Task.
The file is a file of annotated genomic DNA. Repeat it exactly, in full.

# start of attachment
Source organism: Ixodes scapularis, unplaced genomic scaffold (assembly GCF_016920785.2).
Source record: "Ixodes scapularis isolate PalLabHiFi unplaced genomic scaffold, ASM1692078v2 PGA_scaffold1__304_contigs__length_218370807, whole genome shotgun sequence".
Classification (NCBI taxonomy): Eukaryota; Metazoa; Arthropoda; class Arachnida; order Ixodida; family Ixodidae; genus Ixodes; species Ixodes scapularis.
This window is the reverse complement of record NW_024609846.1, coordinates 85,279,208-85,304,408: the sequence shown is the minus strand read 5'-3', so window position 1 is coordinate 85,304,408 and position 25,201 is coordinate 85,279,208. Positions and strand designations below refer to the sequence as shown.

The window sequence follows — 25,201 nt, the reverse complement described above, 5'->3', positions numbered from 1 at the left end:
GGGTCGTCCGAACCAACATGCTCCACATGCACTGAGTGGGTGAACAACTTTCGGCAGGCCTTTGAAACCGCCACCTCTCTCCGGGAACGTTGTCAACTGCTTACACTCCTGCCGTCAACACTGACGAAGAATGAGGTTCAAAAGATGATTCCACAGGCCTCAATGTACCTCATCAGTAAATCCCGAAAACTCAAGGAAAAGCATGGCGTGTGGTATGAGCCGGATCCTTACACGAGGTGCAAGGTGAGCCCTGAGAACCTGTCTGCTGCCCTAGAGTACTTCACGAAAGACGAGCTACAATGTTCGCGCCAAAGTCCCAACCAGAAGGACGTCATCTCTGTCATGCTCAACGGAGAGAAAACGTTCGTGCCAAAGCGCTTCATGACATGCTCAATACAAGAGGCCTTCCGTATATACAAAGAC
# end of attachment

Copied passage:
Source organism: Ixodes scapularis, unplaced genomic scaffold (assembly GCF_016920785.2).
Source record: "Ixodes scapularis isolate PalLabHiFi unplaced genomic scaffold, ASM1692078v2 PGA_scaffold1__304_contigs__length_218370807, whole genome shotgun sequence".
Classification (NCBI taxonomy): Eukaryota; Metazoa; Arthropoda; class Arachnida; order Ixodida; family Ixodidae; genus Ixodes; species Ixodes scapularis.
This window is the reverse complement of record NW_024609846.1, coordinates 85,279,208-85,304,408: the sequence shown is the minus strand read 5'-3', so window position 1 is coordinate 85,304,408 and position 25,201 is coordinate 85,279,208. Positions and strand designations below refer to the sequence as shown.

The window sequence follows — 25,201 nt, the reverse complement described above, 5'->3', positions numbered from 1 at the left end:
GGGTCGTCCGAACCAACATGCTCCACATGCACTGAGTGGGTGAACAACTTTCGGCAGGCCTTTGAAACCGCCACCTCTCTCCGGGAACGTTGTCAACTGCTTACACTCCTGCCGTCAACACTGACGAAGAATGAGGTTCAAAAGATGATTCCACAGGCCTCAATGTACCTCATCAGTAAATCCCGAAAACTCAAGGAAAAGCATGGCGTGTGGTATGAGCCGGATCCTTACACGAGGTGCAAGGTGAGCCCTGAGAACCTGTCTGCTGCCCTAGAGTACTTCACGAAAGACGAGCTACAATGTTCGCGCCAAAGTCCCAACCAGAAGGACGTCATCTCTGTCATGCTCAACGGAGAGAAAACGTTCGTGCCAAAGCGCTTCATGACATGCTCAATACAAGAGGCCTTCCGTATATACAAAGAC